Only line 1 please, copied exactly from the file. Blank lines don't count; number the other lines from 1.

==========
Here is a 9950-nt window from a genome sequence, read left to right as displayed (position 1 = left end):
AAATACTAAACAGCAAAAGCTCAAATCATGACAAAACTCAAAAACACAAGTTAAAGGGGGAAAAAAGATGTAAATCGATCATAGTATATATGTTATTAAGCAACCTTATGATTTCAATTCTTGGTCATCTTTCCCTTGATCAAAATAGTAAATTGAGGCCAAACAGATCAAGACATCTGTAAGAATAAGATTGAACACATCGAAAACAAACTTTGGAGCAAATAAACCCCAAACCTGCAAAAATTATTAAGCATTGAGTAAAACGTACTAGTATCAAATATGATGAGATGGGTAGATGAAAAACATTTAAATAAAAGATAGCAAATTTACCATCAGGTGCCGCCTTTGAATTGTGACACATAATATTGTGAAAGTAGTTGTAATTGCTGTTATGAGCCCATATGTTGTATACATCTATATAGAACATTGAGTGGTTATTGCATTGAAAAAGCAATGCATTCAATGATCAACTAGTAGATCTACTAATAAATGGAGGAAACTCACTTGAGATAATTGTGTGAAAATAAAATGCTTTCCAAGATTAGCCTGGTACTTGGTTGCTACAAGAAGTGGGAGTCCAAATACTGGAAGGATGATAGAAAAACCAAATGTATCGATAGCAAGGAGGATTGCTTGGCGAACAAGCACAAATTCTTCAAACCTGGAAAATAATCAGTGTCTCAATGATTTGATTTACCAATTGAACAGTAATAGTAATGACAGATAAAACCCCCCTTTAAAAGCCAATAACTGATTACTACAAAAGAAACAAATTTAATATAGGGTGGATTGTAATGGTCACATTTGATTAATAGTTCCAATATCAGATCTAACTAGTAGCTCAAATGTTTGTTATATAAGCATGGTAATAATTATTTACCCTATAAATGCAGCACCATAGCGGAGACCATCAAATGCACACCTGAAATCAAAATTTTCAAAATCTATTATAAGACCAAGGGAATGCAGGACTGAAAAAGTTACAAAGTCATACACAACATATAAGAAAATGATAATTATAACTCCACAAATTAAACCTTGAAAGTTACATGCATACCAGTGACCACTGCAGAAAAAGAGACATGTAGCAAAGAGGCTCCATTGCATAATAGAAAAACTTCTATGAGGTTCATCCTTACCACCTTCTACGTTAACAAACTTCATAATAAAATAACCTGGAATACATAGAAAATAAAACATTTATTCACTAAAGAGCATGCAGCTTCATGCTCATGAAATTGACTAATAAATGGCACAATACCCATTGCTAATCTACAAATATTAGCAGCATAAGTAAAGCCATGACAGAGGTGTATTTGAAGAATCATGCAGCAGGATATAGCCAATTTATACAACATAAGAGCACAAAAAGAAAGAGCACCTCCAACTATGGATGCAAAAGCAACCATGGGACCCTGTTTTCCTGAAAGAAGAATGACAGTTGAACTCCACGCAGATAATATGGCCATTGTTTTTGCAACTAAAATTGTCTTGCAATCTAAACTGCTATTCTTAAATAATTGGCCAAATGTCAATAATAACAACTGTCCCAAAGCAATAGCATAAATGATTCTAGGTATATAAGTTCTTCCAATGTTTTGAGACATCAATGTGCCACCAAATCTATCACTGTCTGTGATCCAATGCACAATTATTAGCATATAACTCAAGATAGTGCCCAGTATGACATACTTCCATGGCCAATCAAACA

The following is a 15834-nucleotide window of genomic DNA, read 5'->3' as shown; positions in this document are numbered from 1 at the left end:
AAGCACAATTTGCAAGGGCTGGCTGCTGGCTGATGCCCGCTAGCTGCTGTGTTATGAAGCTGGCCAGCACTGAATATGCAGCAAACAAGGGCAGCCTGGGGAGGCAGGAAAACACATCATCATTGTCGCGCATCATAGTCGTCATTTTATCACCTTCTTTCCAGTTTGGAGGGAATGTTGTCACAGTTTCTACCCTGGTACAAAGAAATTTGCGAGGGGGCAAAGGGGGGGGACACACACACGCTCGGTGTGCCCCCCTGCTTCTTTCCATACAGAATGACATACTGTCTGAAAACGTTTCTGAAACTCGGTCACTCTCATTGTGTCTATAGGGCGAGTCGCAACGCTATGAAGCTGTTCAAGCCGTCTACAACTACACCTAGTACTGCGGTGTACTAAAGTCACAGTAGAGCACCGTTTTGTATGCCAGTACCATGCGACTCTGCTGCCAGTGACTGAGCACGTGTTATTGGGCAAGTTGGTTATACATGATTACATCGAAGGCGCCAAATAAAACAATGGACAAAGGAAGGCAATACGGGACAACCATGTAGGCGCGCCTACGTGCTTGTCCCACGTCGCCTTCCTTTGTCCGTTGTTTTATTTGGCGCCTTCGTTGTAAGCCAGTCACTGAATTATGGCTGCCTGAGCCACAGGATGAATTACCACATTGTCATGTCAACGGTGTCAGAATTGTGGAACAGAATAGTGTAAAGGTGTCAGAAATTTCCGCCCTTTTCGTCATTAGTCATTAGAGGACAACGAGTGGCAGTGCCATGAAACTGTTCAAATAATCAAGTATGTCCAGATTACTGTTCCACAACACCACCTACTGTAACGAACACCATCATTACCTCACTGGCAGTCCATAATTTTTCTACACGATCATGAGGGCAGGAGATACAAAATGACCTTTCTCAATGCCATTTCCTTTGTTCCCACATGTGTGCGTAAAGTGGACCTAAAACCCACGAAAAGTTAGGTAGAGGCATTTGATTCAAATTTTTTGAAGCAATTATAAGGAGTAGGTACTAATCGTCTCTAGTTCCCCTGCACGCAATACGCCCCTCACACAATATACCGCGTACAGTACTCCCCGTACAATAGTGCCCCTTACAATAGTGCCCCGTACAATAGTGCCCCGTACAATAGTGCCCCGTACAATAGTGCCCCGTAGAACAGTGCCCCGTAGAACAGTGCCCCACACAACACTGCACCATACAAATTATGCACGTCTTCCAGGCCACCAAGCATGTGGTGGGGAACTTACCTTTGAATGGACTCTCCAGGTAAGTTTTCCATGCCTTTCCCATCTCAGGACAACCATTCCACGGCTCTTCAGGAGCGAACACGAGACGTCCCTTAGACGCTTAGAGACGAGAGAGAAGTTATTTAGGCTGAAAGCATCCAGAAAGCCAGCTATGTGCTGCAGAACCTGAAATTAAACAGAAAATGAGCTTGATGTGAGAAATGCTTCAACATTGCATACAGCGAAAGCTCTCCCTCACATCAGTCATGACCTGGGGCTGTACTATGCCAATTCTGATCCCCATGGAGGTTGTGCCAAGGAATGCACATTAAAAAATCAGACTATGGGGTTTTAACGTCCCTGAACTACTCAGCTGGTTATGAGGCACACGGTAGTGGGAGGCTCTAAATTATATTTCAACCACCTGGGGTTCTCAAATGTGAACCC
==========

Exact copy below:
Here is a 9950-nt window from a genome sequence, read left to right as displayed (position 1 = left end):